1 June, 2018
On May 28, the European Commission published the 2018 EU Justice Scoreboard, which analyzes and compares the effectiveness, quality and independence of the judicial systems in the EU Member States. The 28 EU Member States took part in the preparation of the report, providing both statistics and describing the situation regarding various legal issues.
Compared to previous years, in the 2018 report there are more developed directions that explore aspects of the independence of the judiciary, as well as the activities of the Council for the Judiciary and involvement of other branches of state power in the work of the judiciary (selection and appointment of judges, chairs of courts, etc.).
For the first time, data on the length of proceedings in all three levels of courts are collected. This publication also focuses on EU-funded projects in the national judicial systems of the Member States in order to see the breakdown of investments by fields. This year's report includes a comparison of the effectiveness of judicial systems regarding examination of money laundering cases and also provides the first overview of the work organization of the public prosecutor's offices in the Member States.
Looking at the average length of proceedings in all three levels of courts in 2016 in the field of civil and commercial matters, Latvia has average, stable performance indicators (similar to Finland).
Looking at the deadlines necessary for the handling of contentious administrative cases, Latvia ranks 11th (Lithuania and Estonia are in the leading positions); however, it should be noted that in many countries these results are similar. Extremely lengthy administrative proceedings are in Cyprus, Malta, Greece, Italy and Portugal.
The backlog of administrative cases in Latvian courts is one of the lowest in the EU (at first court instance per 100 inhabitants) (similar indicators are in Hungary, Estonia, Poland, Malta, Slovenia and the Czech Republic). In terms of the backlog of civil cases (per 100 inhabitants), Latvia ranks 11th. In Latvia, in the years 2015 and 2016, the average amount of resources spent on the judiciary was 51 euro per inhabitant (more than in Lithuania and Estonia), or 0.4% of gross domestic product (ranked 6th in Europe).
Latvia, like Estonia, Spain, Lithuania and the Netherlands, has received the highest score on the use of social media in all levels of courts and the existence of guidelines for cooperation with the media/press. Latvia is also highlighted as one of the five EU countries (alongside the Czech Republic, Estonia, Lithuania and Hungary), where there is a possibility to electronically file an application and follow up the proceedings.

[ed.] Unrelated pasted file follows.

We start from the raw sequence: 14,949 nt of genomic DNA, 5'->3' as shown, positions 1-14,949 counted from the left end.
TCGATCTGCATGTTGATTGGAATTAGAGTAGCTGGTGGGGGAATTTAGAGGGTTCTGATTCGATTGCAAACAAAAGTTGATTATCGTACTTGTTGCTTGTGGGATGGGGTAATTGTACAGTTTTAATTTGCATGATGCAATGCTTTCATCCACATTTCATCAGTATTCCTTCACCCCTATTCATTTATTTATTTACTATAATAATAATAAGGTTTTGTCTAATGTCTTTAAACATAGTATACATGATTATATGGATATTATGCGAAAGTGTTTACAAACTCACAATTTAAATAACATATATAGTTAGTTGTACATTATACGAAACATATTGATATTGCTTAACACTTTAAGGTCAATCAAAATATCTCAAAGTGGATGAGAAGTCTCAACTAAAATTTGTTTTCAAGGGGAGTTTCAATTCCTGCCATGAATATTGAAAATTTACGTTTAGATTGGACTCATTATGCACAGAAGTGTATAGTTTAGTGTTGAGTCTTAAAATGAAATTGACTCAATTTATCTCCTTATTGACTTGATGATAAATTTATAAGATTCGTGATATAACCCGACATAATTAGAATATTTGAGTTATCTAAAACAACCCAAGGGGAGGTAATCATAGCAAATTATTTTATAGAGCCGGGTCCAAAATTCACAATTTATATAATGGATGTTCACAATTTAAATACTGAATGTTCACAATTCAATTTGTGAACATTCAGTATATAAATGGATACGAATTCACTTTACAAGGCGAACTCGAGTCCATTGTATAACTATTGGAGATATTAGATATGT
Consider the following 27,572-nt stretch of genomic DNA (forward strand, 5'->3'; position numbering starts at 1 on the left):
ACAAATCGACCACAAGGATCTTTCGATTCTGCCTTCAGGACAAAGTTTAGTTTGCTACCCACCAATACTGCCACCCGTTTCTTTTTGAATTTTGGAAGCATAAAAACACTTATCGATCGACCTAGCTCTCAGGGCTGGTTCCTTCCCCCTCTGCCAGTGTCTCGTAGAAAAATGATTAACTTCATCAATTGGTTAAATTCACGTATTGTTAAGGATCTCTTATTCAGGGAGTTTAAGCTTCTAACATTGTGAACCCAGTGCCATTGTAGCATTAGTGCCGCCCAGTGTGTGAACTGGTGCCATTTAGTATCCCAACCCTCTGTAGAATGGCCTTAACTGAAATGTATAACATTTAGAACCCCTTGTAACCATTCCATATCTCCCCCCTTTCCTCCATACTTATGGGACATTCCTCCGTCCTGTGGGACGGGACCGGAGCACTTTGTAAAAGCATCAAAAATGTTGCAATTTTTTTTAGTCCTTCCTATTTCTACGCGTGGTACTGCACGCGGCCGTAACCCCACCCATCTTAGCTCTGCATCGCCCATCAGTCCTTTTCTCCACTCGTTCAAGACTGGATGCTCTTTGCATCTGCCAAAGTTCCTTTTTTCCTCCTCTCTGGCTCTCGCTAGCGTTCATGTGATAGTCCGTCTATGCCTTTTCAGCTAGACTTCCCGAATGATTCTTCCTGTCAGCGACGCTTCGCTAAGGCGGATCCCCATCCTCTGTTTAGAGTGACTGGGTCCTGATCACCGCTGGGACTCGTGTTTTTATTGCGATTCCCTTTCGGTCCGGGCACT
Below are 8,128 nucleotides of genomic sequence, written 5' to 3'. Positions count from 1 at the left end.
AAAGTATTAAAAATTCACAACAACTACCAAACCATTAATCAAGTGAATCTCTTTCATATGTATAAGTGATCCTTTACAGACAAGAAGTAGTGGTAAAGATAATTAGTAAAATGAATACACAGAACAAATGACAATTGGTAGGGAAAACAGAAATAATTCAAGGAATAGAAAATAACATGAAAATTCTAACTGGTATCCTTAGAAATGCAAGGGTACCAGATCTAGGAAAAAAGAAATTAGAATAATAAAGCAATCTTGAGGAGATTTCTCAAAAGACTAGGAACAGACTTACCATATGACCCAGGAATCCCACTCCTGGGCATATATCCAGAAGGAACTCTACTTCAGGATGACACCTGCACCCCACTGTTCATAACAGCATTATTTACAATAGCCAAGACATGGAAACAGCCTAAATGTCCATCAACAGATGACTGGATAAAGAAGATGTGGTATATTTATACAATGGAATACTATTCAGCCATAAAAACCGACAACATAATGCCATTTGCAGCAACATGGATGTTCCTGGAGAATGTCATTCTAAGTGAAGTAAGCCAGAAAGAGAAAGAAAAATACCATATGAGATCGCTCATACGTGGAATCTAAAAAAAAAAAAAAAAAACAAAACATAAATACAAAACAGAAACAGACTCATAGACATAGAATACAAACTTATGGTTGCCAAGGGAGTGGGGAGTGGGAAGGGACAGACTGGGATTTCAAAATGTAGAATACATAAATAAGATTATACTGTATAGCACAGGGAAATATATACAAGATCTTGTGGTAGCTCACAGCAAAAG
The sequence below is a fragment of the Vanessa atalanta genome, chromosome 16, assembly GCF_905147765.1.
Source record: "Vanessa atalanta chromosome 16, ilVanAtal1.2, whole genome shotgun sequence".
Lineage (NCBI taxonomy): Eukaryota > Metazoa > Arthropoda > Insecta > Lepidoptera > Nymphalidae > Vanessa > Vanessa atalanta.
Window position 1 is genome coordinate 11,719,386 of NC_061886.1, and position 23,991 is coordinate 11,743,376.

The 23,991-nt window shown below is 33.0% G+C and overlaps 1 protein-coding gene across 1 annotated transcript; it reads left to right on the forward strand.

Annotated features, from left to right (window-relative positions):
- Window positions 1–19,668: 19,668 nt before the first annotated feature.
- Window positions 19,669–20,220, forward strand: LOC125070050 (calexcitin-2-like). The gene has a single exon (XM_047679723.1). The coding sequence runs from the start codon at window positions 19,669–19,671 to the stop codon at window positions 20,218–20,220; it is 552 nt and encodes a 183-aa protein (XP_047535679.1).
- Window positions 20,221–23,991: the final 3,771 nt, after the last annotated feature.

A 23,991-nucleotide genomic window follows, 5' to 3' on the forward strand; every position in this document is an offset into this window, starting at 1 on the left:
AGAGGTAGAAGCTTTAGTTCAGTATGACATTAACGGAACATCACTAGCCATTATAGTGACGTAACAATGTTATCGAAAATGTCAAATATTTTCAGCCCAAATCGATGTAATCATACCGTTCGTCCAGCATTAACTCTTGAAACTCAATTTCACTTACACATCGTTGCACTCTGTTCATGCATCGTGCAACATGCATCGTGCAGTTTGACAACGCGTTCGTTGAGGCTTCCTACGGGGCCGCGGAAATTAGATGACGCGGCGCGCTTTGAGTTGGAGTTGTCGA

In matters concerning the extent of legal aid and court fees, Latvia has relatively low rates. For example, Latvia has the fourth highest court fee for an examination of disputes regarding small claims of customers (following Cyprus, Finland and Estonia)
The number of advocates per 100 000 inhabitants in Latvia is the second lowest in the EU – Sweden ranks 1st. The highest number of advocates is in Cyprus, Luxembourg, Greece and Italy.
The report also states that Latvia has the highest proportion of female judges in first and second instance courts throughout the EU. In Latvia, in the courts of first instance, 81% of judges are women, while in courts of appeal – over 75%. In the Supreme Court the proportion of female judges constitute 60% (lower than in Romania and Bulgaria).
If the overall attitude of the EU member states towards the independence of the judiciary is compared, then Latvia has an average rating. Traditionally, Danes, Finns and Austrians have the highest assessment of their judicial systems. The Latvian society's assessment is similar to those of Lithuania, Portugal, Romania and Malta. In this case, the EU Justice Scoreboard has used the results of the Eurobarometer Survey, which concludes that 47% of the surveyed residents of Latvia believe that the Latvian judicial system is independent.
In turn, according to the data of the World Economic Forum, the assessment of the independence of the judiciary is similar to previous years, however, in several countries, in the course of years 2016-2017 the assessment has downgraded (for example, in Latvia, Sweden, Belgium, Poland, Croatia).
This year's Report addresses the issue of the selection procedure of judges represented in the Council for the Judiciary (it is noted that in several countries the judges for the work in the Council for the Judiciary are selected by the legislative or the executive power).
An interesting comparison is offered regarding the issue viewed in the Report on the involvement of the Supreme Courts of the Member States in the performance of various functions relating to issues related to non-appointment or dismissal of a judge, to assessment of judges’ performance and career advancement, disciplinary proceedings, and the issue regarding the assessment of impartiality of judges. In cooperation with the cooperation institutions working for the supreme courts in the Member States, statistics were collected on the number of cases regarding each specific function (2012-2017). The leader in many cases is Poland (the highest number of unappointed judges, the number of disciplinary cases, the number of complaints about the lack of judges’ neutrality).
Summary prepared by Dace Šulmane, Adviser to the Secretariat of the Council for the Judiciary